Frequently Asked Questions Regarding Professional Discipline for Physicians/OPMC

1. What is the Office of Professional Medical Conduct (“OPMC”)?

OPMC is the arm of the New York State Department of Health which is responsible for investigating/prosecuting complaints brought against physicians.

2. Who can make a complaint to OPMC?

Anyone. Disgruntled patients, family members of patients, insurance companies, disgruntled current or former employees, jealous competitors, hospitals, and state agencies are the most frequent sources of OPMC complaints.

3. How many complaints must be made about a physician before OPMC begins an investigation?

One. A single complaint will trigger a surface level analysis of the situation in question. Under the law, the OPMC is required to look into each and every complaint that is filed.

4. Who are the people at OPMC who investigate complaints?

OPMC investigators are generally healthcare professionals such as registered nurses or individuals with investigatory backgrounds such as former police officers and insurance investigators.

5. What penalties may be imposed against a physician if OPMC determines that he is guilty of professional misconduct?

In the least severe cases (where the violation is deemed to be “minor” or “technical” in nature), the penalty may be as small as an Administrative Warning (i.e., a written notice which outlines the problems that have been found and recommendations for a remedial course of action). An administrative warning is non-disciplinary in nature and is not published anywhere online.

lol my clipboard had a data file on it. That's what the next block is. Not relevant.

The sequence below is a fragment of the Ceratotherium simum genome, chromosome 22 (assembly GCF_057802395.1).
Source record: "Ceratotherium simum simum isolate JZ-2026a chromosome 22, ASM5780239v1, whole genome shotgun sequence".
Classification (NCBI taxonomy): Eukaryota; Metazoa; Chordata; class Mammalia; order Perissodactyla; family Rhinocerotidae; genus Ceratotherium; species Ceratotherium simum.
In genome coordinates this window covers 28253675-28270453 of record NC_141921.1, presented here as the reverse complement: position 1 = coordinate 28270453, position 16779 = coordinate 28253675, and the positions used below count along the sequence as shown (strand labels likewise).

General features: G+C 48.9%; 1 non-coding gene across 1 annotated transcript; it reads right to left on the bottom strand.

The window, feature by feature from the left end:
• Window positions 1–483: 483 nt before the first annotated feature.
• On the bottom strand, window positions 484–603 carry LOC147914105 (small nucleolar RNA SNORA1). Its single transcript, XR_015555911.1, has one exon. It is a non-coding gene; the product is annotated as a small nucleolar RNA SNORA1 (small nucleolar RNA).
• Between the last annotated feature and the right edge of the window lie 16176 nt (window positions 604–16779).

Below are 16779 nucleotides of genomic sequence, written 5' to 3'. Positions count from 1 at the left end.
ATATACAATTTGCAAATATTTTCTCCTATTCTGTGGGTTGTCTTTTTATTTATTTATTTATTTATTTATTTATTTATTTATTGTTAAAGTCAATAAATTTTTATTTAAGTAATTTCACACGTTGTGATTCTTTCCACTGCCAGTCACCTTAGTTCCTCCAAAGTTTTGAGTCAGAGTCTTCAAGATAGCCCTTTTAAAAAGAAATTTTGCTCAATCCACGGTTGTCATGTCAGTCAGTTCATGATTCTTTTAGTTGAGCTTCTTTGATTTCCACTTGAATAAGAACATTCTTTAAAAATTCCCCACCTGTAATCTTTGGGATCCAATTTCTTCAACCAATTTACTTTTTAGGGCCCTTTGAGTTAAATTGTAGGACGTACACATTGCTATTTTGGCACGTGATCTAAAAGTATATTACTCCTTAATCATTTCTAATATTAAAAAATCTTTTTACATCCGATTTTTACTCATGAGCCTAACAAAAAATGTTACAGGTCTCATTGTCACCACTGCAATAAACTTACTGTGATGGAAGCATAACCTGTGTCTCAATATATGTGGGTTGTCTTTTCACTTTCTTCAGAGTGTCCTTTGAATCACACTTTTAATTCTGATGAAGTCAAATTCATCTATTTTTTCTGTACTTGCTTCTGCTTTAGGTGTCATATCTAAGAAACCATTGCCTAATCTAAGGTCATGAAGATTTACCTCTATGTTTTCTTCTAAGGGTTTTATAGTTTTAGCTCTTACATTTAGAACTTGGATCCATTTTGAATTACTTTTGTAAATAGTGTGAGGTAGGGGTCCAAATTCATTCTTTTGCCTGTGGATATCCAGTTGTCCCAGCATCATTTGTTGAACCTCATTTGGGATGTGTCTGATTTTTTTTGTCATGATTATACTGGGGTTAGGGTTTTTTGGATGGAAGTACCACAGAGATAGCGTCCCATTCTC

If things evolve to the point where a Hearing Committee finds the physician guilty of professional misconduct, the penalties become more severe and will be reported to the National Practitioner Data Bank and reflected on the individual’s Physician Profile on the Department of Health’s website. The least severe penalty when one is found guilty of professional misconduct is a Censure and Reprimand (i.e., a severe warning that is published for the world to see). A censure and Reprimand may also include the imposition of required community service (up to 500 hours) and continuing medical education (CME) classes. A Hearing Committee may also decide that probation is necessary. Probation includes certain limitations/restrictions being placed on a practitioner’s ability to practice medicine. Probation may be imposed for a set period of time, or it may last until certain conditions have been met by the practitioner. The next level of penalty for more serious professional misconduct is a suspension of a practitioner’s medical license. When a practitioner’s license is suspended, he or she is not allowed to practice medicine for the duration of the suspension. A suspension may be for a certain length of time, or it may be for an indefinite period of time lasting up until criterion laid out by the Hearing Committee are satisfied. For the most serious misconduct, OPMC has the power to permanently revoke the physician’s medical license. In very serious instances of professional misconduct, fines up to $10,000.00 per violation may also be imposed.

6. If I am found guilty of professional misconduct by a Hearing Committee, am I out of options at that point?

No. After a Hearing Committee determination is handed down, a practitioner may appeal to the Administrative Review Board. An unsatisfied practitioner may thereafter appeal that determination to the New York State Courts. However, a practitioner may only appeal to the NYS Courts after all of his administrative remedies have been exhausted.

For more information visit www.abramslaw.com

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